The students put what they learned to good use as they prepared for the presentation. Prior to the staff meeting, the children once again met in their committees to decide on the information they wanted to convey and how they wanted to share it. They included testimonials from classmates and their teacher about how they felt doing this kind of work, why it was important, and what they learned.

This was an authentic literacy project that involved students in multiple aspects of literacy in critical and purposeful ways. A closer look at what these students undertook, along with their teacher, reveals the richness and depth of the literacy engagements provided.

Using the Atlantic Canada English Language Arts Guide as an example, below is a list of related specific curriculum outcomes met.

  • Students will speak and listen to explore, extend, clarify, and reflect on their thoughts, ideas, feelings, and experiences.
  • Students will be able to communicate information and ideas effectively and clearly, and respond personally and critically.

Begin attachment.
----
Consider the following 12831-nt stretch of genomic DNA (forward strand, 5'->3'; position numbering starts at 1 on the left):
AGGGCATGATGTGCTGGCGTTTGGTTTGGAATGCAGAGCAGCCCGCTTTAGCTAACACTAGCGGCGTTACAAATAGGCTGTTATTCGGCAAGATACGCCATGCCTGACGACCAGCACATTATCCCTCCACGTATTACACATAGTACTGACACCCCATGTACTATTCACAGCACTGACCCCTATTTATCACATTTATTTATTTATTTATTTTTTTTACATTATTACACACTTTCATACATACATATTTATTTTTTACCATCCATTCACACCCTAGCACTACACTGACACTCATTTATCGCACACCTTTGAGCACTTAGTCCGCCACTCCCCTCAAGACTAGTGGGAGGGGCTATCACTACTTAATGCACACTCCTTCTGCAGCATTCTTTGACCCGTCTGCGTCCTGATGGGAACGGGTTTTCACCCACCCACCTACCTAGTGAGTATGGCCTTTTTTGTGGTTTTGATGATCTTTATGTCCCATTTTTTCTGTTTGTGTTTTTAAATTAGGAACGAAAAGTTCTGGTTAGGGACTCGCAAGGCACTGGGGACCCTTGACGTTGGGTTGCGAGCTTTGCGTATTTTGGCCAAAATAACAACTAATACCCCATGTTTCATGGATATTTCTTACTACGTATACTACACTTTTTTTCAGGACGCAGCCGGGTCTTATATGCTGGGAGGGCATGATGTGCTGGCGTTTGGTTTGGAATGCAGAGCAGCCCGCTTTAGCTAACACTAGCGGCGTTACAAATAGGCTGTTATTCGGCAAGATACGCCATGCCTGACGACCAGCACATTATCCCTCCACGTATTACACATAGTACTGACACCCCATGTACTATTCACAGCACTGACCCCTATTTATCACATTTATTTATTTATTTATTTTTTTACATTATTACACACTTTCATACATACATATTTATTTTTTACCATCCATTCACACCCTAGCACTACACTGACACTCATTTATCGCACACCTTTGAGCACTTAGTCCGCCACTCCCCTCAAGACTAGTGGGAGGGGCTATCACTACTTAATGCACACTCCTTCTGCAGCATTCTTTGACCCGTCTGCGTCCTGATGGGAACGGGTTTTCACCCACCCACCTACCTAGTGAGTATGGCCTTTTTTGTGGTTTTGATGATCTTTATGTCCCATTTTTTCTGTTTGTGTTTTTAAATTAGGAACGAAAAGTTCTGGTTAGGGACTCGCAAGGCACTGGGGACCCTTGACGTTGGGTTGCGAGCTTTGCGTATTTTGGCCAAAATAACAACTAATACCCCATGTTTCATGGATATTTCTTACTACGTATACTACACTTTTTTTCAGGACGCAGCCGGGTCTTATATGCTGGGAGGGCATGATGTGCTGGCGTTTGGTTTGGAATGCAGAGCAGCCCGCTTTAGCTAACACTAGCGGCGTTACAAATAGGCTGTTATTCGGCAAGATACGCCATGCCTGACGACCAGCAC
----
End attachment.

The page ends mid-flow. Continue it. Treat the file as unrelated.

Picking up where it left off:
• Students will be able to interact with sensitivity and respect, considering the situation, audience, and purpose.
  • Students will be expected to select, read, and view with understanding a range of literature, information, media, and visual texts.
  • Students will be expected to use writing and other forms of representation to explore, clarify, and reflect on the thoughts, feelings, experience, and learnings, and to use their imagination.
  • Students will be expected to create texts collaboratively and independently, using a variety of forms for a range of audiences and purposes.
  • Students will be expected to use a range of strategies to develop effective writing and media products to enhance their clarity, precision, and effectiveness.

Although the Bed Project can be seen to address several of the NCTE/IRA Standards, the standard this project most exemplifies is

4. Students adjust their use of spoken, written, and visual language (e.g., conventions, style, vocabulary) to communicate effectively with a variety of audiences and for different purposes.

Most importantly, while strengthening literacy skills, students also saw the relationship of the skills they were learning and using to the everyday, and the power they had when they used their skills effectively.